Video speech to text perks for media production
I gotta admit that some of that video speech to text bashing wasn’t fully earned.
Actually, video speech to text solutions can offer several features that would make video content management and production a lot more effective for media and entertainment companies.
We'd love to hear your opinion!
Let’s see what those are.
Automatic content labeling
As it often goes, video speech to text solutions do not just use audio analysis and natural language processing to transcribe everything said in the footage, but also pinpoint the important notions.
Those could be locations, cultural concepts, names, brands, and everything of that sort. Then, those notions can be used as labels for your content.
And as the right time comes, you will have easier time finding clips from string theory lectures stashed away in your content library.
You might’ve never found them all by yourself, but with labeling It becomes much easier. Just type in the name of the person who has given the lecture or the topic — string theory, and boom — you’re ready to put the clip out.
Sometimes it’s not just about the video content, right? Media companies use any tools at their disposal to promote the stuff they do, and those tools aren’t limited to just putting out trailers or video summaries on TV or social media.
You often do written posts on social media, feature the upcoming shows or whatever in interviews and written reviews.
Now, you can have the software transcribe the video to text so you could grab the quotable lines and put them in said tweets, posts, interviews, video infos, and what have you.
“Have you never imagined yourself on the Iron Throne?”— House of the Dragon (@HouseofDragon) October 18, 2022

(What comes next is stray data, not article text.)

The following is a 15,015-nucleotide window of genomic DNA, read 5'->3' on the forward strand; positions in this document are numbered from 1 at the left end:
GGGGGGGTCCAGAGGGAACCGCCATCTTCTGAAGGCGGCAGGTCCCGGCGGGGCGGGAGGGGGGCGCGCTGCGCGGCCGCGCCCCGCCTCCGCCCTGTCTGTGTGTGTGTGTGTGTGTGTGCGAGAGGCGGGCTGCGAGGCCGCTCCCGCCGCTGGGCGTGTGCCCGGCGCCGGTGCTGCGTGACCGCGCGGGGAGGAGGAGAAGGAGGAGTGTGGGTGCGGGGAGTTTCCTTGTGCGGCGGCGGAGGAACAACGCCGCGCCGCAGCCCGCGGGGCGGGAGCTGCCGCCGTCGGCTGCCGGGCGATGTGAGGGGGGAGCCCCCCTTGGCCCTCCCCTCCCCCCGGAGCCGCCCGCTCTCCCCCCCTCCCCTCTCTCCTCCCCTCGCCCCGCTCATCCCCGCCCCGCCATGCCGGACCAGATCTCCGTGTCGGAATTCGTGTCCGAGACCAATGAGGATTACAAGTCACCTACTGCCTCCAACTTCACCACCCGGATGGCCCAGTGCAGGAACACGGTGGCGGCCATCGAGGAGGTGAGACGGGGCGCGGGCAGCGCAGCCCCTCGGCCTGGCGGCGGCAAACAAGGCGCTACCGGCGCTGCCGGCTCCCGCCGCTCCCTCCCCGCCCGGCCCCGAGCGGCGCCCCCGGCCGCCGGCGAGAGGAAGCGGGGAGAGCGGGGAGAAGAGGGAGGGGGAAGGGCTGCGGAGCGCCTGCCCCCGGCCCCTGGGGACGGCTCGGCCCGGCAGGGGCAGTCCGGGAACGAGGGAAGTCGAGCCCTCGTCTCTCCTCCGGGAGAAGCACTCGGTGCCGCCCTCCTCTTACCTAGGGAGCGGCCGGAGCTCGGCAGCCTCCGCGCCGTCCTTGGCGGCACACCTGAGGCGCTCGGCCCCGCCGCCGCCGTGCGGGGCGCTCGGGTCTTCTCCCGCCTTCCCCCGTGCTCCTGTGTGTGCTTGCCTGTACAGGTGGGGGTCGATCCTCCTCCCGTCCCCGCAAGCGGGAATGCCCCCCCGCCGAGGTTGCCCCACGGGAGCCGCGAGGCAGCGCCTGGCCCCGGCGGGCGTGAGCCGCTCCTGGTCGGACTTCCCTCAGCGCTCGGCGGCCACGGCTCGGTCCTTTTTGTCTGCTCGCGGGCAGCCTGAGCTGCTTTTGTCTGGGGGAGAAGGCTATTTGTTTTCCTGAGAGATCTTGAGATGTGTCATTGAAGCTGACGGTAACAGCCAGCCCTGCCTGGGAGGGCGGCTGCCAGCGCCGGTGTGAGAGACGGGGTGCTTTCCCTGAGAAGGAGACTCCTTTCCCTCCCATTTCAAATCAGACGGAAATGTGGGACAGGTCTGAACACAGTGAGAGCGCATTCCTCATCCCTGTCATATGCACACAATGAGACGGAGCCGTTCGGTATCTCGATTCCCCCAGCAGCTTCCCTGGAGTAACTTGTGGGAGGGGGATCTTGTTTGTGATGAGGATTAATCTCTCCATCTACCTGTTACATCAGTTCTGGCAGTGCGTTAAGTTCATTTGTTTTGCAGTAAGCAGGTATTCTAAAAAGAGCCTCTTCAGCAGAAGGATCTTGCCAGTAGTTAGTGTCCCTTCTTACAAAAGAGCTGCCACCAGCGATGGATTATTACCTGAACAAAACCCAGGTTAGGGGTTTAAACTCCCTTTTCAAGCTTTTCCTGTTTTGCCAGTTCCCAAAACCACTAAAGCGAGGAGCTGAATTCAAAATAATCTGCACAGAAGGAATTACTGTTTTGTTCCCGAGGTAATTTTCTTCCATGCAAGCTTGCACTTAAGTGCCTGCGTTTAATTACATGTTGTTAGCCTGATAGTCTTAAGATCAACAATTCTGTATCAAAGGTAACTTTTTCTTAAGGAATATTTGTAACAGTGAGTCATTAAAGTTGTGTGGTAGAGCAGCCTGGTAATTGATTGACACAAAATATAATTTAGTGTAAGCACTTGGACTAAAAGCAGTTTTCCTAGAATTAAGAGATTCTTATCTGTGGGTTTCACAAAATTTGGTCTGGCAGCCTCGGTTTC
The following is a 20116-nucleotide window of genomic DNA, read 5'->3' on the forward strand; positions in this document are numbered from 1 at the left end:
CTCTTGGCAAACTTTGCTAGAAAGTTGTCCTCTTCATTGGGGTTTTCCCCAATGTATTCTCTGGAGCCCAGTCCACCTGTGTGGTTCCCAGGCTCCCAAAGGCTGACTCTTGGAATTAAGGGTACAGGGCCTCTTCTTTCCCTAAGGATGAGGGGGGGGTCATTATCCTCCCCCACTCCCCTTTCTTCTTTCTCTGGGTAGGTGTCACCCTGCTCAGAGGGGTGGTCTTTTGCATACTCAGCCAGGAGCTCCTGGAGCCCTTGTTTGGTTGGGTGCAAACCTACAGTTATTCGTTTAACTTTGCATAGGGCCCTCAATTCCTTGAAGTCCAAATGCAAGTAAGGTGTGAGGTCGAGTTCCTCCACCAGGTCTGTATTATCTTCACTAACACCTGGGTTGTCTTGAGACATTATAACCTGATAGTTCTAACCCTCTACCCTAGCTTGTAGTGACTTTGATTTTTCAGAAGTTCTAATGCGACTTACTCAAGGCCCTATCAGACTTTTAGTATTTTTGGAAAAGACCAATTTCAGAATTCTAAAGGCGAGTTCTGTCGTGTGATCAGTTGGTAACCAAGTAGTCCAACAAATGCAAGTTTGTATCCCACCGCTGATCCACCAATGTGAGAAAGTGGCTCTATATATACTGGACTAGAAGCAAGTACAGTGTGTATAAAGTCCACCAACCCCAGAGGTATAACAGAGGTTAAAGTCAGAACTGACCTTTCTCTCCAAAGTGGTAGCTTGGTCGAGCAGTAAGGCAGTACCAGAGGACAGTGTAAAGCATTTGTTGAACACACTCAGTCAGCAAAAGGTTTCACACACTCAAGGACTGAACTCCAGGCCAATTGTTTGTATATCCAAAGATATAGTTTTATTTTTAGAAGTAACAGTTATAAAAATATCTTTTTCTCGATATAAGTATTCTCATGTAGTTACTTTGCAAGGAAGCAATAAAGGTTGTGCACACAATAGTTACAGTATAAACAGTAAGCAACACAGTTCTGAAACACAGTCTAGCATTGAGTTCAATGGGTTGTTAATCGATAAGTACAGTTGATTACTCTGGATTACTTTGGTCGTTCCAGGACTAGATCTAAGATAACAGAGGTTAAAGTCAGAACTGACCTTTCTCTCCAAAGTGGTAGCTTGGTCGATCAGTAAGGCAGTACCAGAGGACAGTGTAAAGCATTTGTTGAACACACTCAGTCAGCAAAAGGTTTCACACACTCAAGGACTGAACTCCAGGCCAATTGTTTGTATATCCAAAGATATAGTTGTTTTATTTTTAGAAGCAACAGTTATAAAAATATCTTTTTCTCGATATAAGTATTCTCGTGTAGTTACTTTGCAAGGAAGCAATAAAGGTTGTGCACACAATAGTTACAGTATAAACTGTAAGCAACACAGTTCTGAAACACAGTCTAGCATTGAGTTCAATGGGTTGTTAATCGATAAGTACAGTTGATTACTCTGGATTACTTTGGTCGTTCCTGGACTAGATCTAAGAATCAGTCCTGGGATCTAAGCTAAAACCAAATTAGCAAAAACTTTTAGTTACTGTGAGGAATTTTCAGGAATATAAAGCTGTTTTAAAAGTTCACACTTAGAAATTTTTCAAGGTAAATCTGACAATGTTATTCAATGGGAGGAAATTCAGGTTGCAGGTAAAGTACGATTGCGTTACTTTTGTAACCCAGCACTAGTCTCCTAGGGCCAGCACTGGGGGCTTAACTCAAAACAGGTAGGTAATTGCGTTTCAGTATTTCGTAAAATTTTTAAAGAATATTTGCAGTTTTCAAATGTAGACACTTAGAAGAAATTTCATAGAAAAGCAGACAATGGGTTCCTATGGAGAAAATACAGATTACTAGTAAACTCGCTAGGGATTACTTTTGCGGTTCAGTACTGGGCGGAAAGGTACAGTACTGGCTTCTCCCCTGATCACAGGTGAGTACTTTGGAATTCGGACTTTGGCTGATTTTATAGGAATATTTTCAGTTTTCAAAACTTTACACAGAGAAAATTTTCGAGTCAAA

And the video captions, right?
Why have somebody put those in the video, if you can just roll with the already generated summary? Otherwise, you would be doing the same job twice.
Video summary enhancement
Speaking of text supporting the summarized videos: video speech to text tools can do some helping with the quality of video summaries.
Yes, the software still performs summarization based on the complex data dependencies extracted from video, but, as it often happens, mistakes can and most definitely will occur.
In that case, the video summarization solution also transcribes everything said in the video to text along its main analysis, utilizing audio analysis and natural language processing. The software then looks through the text summary to make sure that it doesn’t cut the clips too early, cutting off sentences.
That’s a great way to up the consistency of results, don’t you think?
I know what you are thinking.
What if video speech to text recognition isn’t consistent?
Let’s talk about that.
Accuracy of video speech to text solutions
Well, it wouldn’t be very smart to expect the software to provide consistent and accurate results 100% of the time. Those are complex technological systems, after all, and there are a million things that could go wrong.
Not only that, but the content itself can present certain challenges to the video speech to text transcription software. You can have a ton of noise in the video, or just several people talking at the same time. In such conditions, it is much harder for software to transcribe video to text.
Different solutions offer all kinds of accuracy levels when transcribing video to text, especially when it comes to more challenging use cases. Can those challenges interfere with the overall quality of video summaries?
At the end of the day, it is not speech recognition accuracy that we strive for. It’s the optimization of your content production pipelines. Since we perform the said optimization with the help of software analyzing video in the first place, we are more than content with our video to text transcription software having 92% accuracy.
Afterall, it’s only there to facilitate post-processing. The heavy lifting is for video analysis tools.